Okay, question for the regulators: what gives?

AC 120-109 is from August 2012—three and a half years after the Colgan crash.  I’m going to go out on a limb, and postulate the complete revamping of air carrier stall recovery procedures (more of a back to basics—after all, “lower the nose” is not news to pilots) wasn’t related to the investigation of CO 3407.  The NTSB did not argue that stall recovery procedures should be completely rewritten as a result of the February 2009 crash, though the NTSB was clearly aware of the problem:

Also, on July 29, 1997, the NTSB issued Safety Recommendation A-97-47 as a result of the ABX Air accident in Narrows, Virginia.  Safety Recommendation A-97-47 asked the FAA to do the following:

Evaluate the data available on the stall characteristics of airplanes used in air carrier service and, if appropriate, require the manufacturers and operators of flight simulators used in air carrier pilot training to improve the fidelity of these simulators in reproducing the stall characteristics of the airplanes they represent to the maximum extent that is practical; then add training in recovery from stalls with pitch attitudes at or below the horizon to the special events training programs of air carriers.

Not exactly “lower the nose,” but the NTSB in 1997 came extremely close with “pitch attitudes at or below the horizon.”  The FAA in response generated the inadequate stall recovery standard in effect from 1999 to 2012:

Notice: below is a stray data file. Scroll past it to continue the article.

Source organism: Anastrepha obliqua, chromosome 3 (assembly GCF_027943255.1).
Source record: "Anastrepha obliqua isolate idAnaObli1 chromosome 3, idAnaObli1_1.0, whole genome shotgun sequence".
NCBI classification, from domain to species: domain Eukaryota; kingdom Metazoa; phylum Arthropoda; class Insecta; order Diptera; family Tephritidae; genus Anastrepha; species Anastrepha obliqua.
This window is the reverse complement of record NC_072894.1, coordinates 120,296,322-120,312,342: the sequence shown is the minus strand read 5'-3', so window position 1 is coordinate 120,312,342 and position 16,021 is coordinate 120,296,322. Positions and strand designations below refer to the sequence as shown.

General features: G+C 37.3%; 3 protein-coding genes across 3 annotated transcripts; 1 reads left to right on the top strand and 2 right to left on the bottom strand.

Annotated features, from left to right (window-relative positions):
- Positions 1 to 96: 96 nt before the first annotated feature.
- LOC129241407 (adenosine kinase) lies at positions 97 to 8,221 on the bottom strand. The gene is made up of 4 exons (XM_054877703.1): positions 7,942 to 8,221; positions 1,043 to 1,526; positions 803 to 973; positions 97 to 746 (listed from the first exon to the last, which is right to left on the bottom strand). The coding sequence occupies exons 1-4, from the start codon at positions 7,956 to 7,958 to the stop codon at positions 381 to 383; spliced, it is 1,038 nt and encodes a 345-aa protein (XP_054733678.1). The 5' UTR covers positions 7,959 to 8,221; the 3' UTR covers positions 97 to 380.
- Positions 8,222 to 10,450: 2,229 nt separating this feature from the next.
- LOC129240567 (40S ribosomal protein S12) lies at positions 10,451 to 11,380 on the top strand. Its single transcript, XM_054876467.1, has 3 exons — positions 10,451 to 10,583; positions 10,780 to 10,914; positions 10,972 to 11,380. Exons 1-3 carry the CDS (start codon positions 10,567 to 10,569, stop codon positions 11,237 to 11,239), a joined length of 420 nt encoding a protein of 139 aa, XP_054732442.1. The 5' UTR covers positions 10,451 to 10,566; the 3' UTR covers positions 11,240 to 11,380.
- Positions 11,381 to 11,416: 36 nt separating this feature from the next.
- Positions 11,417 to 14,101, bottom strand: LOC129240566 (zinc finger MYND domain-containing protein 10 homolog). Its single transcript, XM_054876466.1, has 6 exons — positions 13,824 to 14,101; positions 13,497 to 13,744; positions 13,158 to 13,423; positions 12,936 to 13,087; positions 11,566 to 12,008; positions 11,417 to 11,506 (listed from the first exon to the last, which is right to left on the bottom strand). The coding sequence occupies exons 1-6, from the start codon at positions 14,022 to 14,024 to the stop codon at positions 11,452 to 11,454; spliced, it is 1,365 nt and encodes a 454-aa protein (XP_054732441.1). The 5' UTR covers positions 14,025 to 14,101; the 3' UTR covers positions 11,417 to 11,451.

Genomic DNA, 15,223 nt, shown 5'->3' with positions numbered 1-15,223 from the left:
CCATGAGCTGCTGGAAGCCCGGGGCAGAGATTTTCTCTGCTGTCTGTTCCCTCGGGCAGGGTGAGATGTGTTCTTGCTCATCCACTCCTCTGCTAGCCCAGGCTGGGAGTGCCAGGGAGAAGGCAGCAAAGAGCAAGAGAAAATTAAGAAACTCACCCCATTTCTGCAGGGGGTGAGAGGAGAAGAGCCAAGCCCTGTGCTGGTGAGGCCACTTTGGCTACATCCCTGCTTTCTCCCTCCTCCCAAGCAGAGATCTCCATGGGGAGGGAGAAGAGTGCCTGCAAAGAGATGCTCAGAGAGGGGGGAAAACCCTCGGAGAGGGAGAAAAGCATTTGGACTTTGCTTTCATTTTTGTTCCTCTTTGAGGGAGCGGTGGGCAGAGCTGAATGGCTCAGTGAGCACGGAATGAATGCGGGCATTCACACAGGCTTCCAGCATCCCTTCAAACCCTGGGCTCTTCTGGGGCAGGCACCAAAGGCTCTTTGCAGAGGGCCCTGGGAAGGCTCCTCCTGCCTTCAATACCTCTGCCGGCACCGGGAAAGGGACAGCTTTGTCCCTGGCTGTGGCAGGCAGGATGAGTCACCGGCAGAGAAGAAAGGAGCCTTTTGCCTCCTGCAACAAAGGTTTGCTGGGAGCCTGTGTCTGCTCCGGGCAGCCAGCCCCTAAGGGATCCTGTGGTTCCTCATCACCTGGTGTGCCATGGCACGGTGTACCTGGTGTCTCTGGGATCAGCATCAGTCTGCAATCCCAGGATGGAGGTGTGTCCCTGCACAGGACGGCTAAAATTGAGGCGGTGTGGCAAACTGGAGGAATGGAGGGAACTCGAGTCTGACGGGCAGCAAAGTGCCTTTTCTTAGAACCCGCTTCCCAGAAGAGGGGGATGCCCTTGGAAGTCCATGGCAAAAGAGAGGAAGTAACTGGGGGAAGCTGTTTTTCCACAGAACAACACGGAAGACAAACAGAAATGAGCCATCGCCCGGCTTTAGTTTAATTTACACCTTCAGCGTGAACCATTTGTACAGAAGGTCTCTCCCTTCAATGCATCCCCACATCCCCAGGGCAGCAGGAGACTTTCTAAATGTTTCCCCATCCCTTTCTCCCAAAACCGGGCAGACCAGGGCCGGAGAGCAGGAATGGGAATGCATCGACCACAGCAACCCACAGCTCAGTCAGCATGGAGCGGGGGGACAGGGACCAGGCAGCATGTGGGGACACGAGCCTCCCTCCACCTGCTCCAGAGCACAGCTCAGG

The FAA further stated that, to address the recommendation, it would revise the practical test standards to require pilots to adjust pitch, bank, and power to recover from an approach to stall and would add a note indicating, in part, that airspeed and/or altitude loss is critical at low altitudes and must be kept to an absolute minimum.

Ah—absolute minimum for altitude and/or airspeed loss. Got it.

Moreover, the NTSB had eventually given up altogether on pursuing improvements in stall recovery training:

On November 19, 1999, the NTSB stated that the ability of simulators to faithfully replicate an airplane’s actions in some stall and stall recovery regimes could be improved. The NTSB noted that generic simulator modules that were developed for some highly variable events have provided useful and necessary training for pilots. The NTSB pointed out, as an example, microburst and windshear simulator training, which provides realistic and effective training to pilots on specific models, even though an actual encounter is likely to be significantly different. The NTSB stated that it was disappointed that the FAA did not make changes to improve the fidelity of simulators in reproducing stall characteristics to the maximum extent feasible. The NTSB added that airline pilots need to be afforded this type of training so that they are fully prepared to recover stalled aircraft. As a result, Safety Recommendation A-97-47 was classified “Closed—Unacceptable Action.”

Ouch. Could it be argued had the FAA taken Safety Recommendation A-97-47 seriously the 278 people killed by CO 3407 and AF 447 probably wouldn’t have died in 2009?

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One thought on “The Procedures Factor

  1. Pingback: Five Years After the Fall: The Atlantic Angle of Attack | In The Corner, Mumbling and Drooling